By Chuck Strouse
By Scott Fishman
By Terrence McCoy
By Ryan Yousefi
By Ciara LaVelle, Kat Bein, Carolina Del Busto, and Liz Tracy
By Pepe Billete
By Ryan Yousefi
By Kyle Swenson
The day after the murder, Kornbluth and other kids from the neighborhood walked over to the Goughs. Jaime's parents welcomed them. "His father, Jorge, stood in the driveway and gave us a speech about hope and about living life one day at a time, and about how to make it through when he was the one who needed that speech," Kornbluth remembers.
Kathy Hernandez's final wish is that the two sets of parents Gough and Hernandez could sit down and talk to one another. Thus far lawyers have prevented such a dialogue.
That day still haunts the teachers at Southwood. The school has always been one of Miami-Dade's best, an "A" school with a respected performing arts magnet program. The halls are lined with evidence of students' artistic achievements. Signs advertise a performance of The Little Princess. An afternoon announcement made over the public address system congratulates the Southwood chorus for winning an award.
Before, when teachers were asked where they worked, their response would always bring a positive reaction. Now people will pause, think a moment, and say, "Isn't that where that kid got killed?"
Some teachers are not shy about the fact that they began to despise the news media, slowly coming to loathe the sound of helicopters thudding overhead and anchormen standing on the sidewalk out front.
"They really invaded our privacy," said Thelma Connor-Miller, a social studies teacher who has been at Southwood for fourteen years. It was in Connor-Miller's class that Bob Lunior gave his substance abuse presentation the day of the murder. Connor-Miller is relieved that the school unlocked the bathroom again. "When it was closed it was a reminder. I'm glad it's open. It's a sign of healing," she says. When parents or new students ask her where the murder took place, she says she tells them it happened on the other side of the building.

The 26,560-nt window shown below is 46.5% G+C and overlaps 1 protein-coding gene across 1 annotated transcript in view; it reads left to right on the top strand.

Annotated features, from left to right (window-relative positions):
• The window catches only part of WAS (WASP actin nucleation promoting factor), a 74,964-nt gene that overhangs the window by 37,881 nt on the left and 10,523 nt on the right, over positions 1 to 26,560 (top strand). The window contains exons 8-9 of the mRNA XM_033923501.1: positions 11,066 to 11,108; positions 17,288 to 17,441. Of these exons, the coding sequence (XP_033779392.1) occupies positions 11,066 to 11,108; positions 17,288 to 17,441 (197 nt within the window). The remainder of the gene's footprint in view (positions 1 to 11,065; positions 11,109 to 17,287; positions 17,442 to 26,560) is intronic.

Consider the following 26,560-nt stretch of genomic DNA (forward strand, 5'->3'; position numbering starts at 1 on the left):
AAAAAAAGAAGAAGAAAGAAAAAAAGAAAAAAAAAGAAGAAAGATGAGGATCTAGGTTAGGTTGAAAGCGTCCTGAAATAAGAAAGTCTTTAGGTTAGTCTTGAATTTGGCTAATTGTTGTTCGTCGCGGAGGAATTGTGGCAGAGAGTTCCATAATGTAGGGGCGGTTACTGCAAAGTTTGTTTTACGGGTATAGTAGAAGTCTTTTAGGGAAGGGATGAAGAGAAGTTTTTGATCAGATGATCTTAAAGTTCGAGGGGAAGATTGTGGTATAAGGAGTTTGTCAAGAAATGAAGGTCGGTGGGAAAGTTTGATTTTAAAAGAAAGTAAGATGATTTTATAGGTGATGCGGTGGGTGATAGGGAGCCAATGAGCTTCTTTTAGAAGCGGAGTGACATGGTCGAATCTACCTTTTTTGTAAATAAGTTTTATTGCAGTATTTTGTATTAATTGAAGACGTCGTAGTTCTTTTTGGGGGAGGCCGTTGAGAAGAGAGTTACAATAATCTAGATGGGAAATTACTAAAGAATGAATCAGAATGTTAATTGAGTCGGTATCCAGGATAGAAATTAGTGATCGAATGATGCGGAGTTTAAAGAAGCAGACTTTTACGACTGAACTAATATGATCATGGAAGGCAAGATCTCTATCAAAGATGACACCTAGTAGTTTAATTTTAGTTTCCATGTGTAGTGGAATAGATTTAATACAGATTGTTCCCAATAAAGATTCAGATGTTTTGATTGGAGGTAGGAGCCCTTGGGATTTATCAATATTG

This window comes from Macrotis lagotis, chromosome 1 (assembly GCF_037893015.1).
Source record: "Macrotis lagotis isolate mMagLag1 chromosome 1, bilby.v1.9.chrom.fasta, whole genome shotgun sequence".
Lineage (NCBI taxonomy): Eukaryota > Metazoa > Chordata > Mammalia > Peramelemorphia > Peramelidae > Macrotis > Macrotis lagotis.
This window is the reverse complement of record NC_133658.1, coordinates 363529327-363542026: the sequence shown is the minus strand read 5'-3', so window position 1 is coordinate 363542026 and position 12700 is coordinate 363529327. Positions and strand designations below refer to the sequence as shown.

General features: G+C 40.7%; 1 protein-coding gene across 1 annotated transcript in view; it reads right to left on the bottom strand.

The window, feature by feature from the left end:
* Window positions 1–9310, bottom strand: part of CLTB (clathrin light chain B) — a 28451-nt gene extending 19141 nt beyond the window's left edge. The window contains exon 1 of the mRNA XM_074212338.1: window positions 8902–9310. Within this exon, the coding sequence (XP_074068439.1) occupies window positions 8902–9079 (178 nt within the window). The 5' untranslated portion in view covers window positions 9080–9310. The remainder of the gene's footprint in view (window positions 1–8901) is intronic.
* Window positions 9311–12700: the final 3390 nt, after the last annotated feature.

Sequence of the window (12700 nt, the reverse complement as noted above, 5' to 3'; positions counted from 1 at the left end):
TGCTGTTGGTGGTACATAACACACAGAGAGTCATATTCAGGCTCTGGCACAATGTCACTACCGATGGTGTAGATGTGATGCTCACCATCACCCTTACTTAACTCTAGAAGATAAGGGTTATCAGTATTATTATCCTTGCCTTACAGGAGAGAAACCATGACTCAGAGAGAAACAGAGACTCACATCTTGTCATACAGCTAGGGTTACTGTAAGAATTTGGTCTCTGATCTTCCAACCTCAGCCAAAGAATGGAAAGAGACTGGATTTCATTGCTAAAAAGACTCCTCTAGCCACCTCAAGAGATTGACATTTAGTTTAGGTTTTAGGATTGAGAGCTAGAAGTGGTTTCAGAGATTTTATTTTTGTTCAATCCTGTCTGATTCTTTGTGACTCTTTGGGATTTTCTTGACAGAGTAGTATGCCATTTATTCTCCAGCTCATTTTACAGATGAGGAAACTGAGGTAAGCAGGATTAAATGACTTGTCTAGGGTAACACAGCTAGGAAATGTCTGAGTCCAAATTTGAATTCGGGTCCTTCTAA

For Lunior, who was in the bathroom that day, it took a long time to accept what he saw. "My philosophy of life is that it's all in God's plan. Certain things are just beyond our control, and we have to surrender to God's will." He pauses. "It would have been really difficult if I didn't have that process." In the summer of 2004, after all the students had gone home for vacation, he and another teacher walked the halls together. "I burned sage and she had holy water," he says. "We did our own ritual."
Today the door of the bathroom is locked before and after school. After the murder a student had etched a tiny RIP into the door with a paper clip. Now it has disappeared under a new coat of paint.
A Spotlight on Sorrow
A Southwood alum's play draws crowds and a subpoena
The man sat in the back row, just another anonymous presence in a packed theater. The play was Defining Code Red, a fictional reconstruction of the events surrounding the murder at Southwood Middle School, which was shown for two weekends in February and March at the Riviera Theater in Coral Gables. Both shows sold out, even with additional seating.
Nobody had quite understood just how pervasively the murder of Jaime Gough had affected his community. The unexpected diversity and size of the audience proved that three years hadn't diminished a painful memory, even those who never knew the children involved.
The play's writer and director, Justin Koren, is a Southwood alum. He knew the man in the back row was there. He didn't tell his cast. They could have backed off certain aspects of their performance, or worried about causing offense. Koren had asked his costume designer, Ann Zabielinski, to keep an eye on the man from her perch in back of the theater, in case the show hit home too hard, or someone recognized the stranger and showed aggression toward him.
Nobody did. After a standing ovation, cast and crew took to the stage for a question and answer session. The audience lingered and the conversation was long. At the end, the man in back stood up and raised his hand. Koren selected him for the last question.
He had nothing to ask.
"I'm Michael Hernandez's dad," said Manny Hernandez. "I'd like to thank you all."
As Zabielinski describes it, Hernandez was enveloped in a massive group hug by the people surrounding him. "They were saying to him, 'Don't blame yourself,' and 'It's not your fault.' It was so emotional, so amazing to see," she remembers. For Koren, the director, it fulfilled his greatest goal: to get people to talk about what happened that day.
Koren looks much younger than his 24 years, and would not be out of place as a background dancer in a Justin Timberlake video. He wears mirrored Prada sunglasses, and his long blond hair is parted on the side and hangs over his face. He's a chatterbox with exaggerated expressions that range toward the theatrical.
He might seem like the last person you'd expect to draw 2000 people into a theater and making them cry a crowd diverse in age, race, and social class that included four Miami-Dade mayors, county commissioners, school board members, and a congresswoman. But that's exactly what happened. Somehow Defining Code Red struck the right chord.